Risk is the potential for a chosen course of action or unexpected external or internal events to lead to an undesirable outcome. ISO 31000 defines risk as ‘effect of uncertainty on objectives’. This definition mentions uncertainty as the cause of risk, and includes events that may not happen, as well as perceiving risk as creating both negative and positive impacts, rather than simply negative outcomes. Risk and uncertainty are related concepts. If a supplier agrees to fix the price of bananas for 12 months at $10 per kilo, both buyer and supplier have certainty about what the price will be in 11 months time. The risk for each party is different: if the market price of bananas is $5 per kilo in 11 months time, the buyer risks incurring unnecessary cost; if the market price of bananas is $15 per kilo in 11 months’ time the seller risks losing potential profit. Risks in the procurement process can occur in a variety of dimensions: the operational risk of non-performance, the technical risk of poor quality performance, the commercial risk of uncompetitive markets and the reputation risk of unsustainable practices by suppliers are just a selection of potential operational risks. Portfolio Analysis is a key tool used by buyers to develop procurement strategies as the approach incorporates an understanding of the key risks and opportunities in developing these strategies for different categories. The key stages of risk management are risk analysis, risk assessment and risk treatment, and in procurement terms the treatment of risk by transferring risk to suppliers is a key part of the procurement practitioner’s role. The buyer needs to understand the risk, identify which party is best able to manage the risk, and then allocate the risk appropriately and at a cost that secures best value and appropriate behaviour. See also Portfolio Analysis.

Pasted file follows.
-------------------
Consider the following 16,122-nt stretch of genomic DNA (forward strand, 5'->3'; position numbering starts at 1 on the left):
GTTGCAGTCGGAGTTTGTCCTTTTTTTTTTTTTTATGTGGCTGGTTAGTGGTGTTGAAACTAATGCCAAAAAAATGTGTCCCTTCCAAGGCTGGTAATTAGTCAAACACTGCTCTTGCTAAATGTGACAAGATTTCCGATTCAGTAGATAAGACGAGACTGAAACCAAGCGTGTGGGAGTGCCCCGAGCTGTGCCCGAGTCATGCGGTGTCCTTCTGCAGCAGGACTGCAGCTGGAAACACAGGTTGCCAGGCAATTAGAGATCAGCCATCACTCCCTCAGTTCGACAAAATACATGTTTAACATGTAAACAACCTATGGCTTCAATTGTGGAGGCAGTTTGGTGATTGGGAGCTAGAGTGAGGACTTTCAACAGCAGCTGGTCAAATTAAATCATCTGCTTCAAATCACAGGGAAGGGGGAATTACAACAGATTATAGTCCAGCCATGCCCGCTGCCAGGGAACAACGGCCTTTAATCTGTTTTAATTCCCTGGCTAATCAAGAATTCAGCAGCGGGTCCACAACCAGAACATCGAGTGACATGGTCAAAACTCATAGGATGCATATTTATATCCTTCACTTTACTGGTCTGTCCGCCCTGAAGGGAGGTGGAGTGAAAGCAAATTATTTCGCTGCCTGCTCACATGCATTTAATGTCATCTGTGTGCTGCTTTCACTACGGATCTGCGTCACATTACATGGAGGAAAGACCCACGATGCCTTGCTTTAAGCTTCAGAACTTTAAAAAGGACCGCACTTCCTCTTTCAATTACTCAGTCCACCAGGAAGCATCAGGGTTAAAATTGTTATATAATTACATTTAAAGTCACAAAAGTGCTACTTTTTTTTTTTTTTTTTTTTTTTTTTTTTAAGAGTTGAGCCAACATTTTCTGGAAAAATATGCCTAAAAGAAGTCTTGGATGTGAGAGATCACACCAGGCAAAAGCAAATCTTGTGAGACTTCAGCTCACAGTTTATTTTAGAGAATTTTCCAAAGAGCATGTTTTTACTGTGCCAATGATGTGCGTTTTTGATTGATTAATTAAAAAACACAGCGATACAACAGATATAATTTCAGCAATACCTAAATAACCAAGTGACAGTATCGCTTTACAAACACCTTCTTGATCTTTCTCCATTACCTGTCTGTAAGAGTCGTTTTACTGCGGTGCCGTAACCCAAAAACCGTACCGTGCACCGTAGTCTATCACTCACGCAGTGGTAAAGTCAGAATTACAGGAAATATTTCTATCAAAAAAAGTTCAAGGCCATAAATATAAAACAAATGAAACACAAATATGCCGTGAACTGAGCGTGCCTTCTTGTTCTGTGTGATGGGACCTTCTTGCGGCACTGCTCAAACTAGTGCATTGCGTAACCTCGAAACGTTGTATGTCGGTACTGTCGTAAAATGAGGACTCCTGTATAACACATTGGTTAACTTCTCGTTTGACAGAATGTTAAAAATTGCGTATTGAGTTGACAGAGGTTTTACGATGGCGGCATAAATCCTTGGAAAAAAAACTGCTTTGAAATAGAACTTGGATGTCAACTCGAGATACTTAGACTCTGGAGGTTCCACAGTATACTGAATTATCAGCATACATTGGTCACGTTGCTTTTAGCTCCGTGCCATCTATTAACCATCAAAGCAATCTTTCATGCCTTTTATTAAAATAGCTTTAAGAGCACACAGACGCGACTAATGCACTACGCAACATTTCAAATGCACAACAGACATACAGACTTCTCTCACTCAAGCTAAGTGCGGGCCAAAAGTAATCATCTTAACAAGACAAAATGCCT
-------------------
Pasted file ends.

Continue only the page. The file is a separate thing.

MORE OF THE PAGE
Risk Analysis & Management – Procurement & Contracts training is available at Academy of Procurement.« Back to Glossary Index